Appearing on CBS’s “Face the Nation” on Sunday, The Washington Post’s David Ignatius did his best to shill for President Obama following the president’s interview with CBS anchorman Scott Pelley.
Speaking with moderator Bob Schieffer on Sunday, Ignatius opined, “It's crucial for statesmen to try to see the world as their adversaries see it” while urging President Obama to see the world through Vladimir Putin’s eyes. [See video below.]
The Post columnist touted how “in that comment about the deeply held grievance that motivates Putin, I thought Obama was trying to do that. And the trick is to understand your adversary, but maintain your demands that your adversary behave in a responsible way.”
Ignatius doubled down in his defense of Obama and lectured that “If Putin watched it he would say here is an American president who’s at least trying to understand the way I see the world.”
Interestingly, the view that Obama should see the world through their adversary’s eyes was not expressed during President Bush’s tenure. In June 2007, The New York Times belittled the Republican’s efforts to work with Putin:
President Bush’s June 2001 declaration that he had looked Russia’s Vladimir Putin in the eye and “was able to get a sense of his soul” was greeted with bemusement and also relief. The cowboy president wasn’t, after all, going to start another cold war. But that sudden effusiveness wasn’t as sudden as it appeared.
Preparing for that first summit, Mr. Bush met at the White House with a group of outside experts, some of whom urged him to pay attention to Mr. Putin’s already emerging autocratic tendencies. Mr. Bush had talked tough about Russia during the campaign but now had only one thing on his mind: getting Moscow to drop its objections to his missile defense plans. His goal for the meeting, he said, was to make Mr. Putin feel comfortable.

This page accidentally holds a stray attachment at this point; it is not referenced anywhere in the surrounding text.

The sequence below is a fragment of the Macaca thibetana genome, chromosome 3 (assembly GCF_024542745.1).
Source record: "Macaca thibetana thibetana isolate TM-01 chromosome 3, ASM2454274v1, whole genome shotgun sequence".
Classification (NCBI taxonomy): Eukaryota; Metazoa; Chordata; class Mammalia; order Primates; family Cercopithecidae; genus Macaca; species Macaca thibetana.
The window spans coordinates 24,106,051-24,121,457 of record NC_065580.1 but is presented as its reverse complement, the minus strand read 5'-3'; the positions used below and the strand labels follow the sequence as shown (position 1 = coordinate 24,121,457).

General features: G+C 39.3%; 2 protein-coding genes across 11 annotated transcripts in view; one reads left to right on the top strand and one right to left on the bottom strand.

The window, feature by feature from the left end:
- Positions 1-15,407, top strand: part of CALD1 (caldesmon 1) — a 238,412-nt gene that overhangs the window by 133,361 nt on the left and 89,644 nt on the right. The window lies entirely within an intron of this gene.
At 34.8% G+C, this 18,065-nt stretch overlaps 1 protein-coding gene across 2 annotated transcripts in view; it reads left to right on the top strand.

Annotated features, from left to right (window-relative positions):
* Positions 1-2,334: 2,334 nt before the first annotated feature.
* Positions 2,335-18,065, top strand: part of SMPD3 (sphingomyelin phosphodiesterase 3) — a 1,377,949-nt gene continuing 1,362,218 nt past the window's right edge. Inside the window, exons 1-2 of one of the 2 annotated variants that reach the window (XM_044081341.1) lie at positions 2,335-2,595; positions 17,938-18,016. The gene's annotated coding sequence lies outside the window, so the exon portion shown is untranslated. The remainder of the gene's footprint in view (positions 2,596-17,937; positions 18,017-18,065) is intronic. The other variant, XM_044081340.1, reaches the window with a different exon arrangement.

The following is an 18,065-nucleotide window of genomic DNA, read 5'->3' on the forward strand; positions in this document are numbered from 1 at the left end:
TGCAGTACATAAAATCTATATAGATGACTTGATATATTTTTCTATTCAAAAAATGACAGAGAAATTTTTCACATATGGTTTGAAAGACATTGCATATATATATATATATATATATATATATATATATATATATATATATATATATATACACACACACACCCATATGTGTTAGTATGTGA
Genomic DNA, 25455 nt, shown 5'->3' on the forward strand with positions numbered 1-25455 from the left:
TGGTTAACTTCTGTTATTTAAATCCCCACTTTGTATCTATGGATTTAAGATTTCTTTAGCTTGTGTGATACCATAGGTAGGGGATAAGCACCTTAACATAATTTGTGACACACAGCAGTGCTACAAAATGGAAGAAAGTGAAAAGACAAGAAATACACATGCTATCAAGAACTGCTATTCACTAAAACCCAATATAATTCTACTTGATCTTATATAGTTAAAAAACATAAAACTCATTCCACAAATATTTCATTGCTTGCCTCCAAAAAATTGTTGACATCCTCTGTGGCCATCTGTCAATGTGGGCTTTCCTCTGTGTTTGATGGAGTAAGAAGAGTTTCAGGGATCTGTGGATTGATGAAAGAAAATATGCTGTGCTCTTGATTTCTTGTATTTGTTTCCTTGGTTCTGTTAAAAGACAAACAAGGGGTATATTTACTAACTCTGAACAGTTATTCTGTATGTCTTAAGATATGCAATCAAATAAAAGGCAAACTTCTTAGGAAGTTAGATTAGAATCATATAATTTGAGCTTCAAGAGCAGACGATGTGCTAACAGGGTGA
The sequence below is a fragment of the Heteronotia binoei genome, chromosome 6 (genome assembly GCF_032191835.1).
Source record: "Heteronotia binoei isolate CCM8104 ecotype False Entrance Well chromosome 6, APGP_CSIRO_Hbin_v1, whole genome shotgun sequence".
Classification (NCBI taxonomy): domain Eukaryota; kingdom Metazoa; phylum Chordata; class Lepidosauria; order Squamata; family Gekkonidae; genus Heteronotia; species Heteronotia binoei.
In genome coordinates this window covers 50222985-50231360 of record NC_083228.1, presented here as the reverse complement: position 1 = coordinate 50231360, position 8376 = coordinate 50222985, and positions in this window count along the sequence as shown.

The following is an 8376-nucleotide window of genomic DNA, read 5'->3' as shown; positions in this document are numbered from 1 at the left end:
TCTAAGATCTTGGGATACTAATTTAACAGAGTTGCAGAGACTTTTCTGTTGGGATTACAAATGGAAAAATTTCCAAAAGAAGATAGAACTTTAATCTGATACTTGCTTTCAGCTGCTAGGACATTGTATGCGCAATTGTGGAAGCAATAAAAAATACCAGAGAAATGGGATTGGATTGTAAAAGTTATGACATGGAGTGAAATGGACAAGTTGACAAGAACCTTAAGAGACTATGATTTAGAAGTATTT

When Mr. Bush announced in December that he was pulling out of the Anti-Ballistic Missile Treaty, the Russian leader made only pro forma complaints. Six years later, Mr. Bush is still emphasizing the personal and only episodically taking note of all that’s gone wrong in Moscow.
Rather than praise President Obama, Ignatius should hold the Democrat to the same standards The New York Times held President Bush to while they mercifully criticized his foreign policy.
See relevant transcript below.
Face the Nation
March 30, 2014
BOB SCHIEFFER: You know, Scott Pelley had what I thought was a very interesting interview with the president when he was in Rome. And the president speculated on what he thought was motivating Putin. Here is part of what he said.
BARACK OBAMA: I think he's been willing to show a deeply held grievance about what he considers to be the loss of the Soviet Union. You would have thought that after a couple of decades that there’d be an awareness on the part of any Russian leader that the path forward is not to revert back to the kinds of practices that were so prevalent during the Cold War, but in fact to move forward.
SCHIEFFER: What did you make of the president's comment?
DAVID IGNATIUS: I thought it was a first-rate interview. It’s worth seeing in its entirety. In the clip that you showed, President Obama I thought was trying to do something that I just heard Henry Kissinger at a private gathering at Yale say, which is that it's crucial for statesmen to try to see the world as their adversaries see it. And in that comment about the deeply held grievance that motivates Putin, I thought Obama was trying to do that. And the trick is to understand your adversary but maintain your demands that your adversary behave in a responsible way. So I think that little piece if Putin watched it he would say here is an American president who’s at least trying to understand the way I see the world.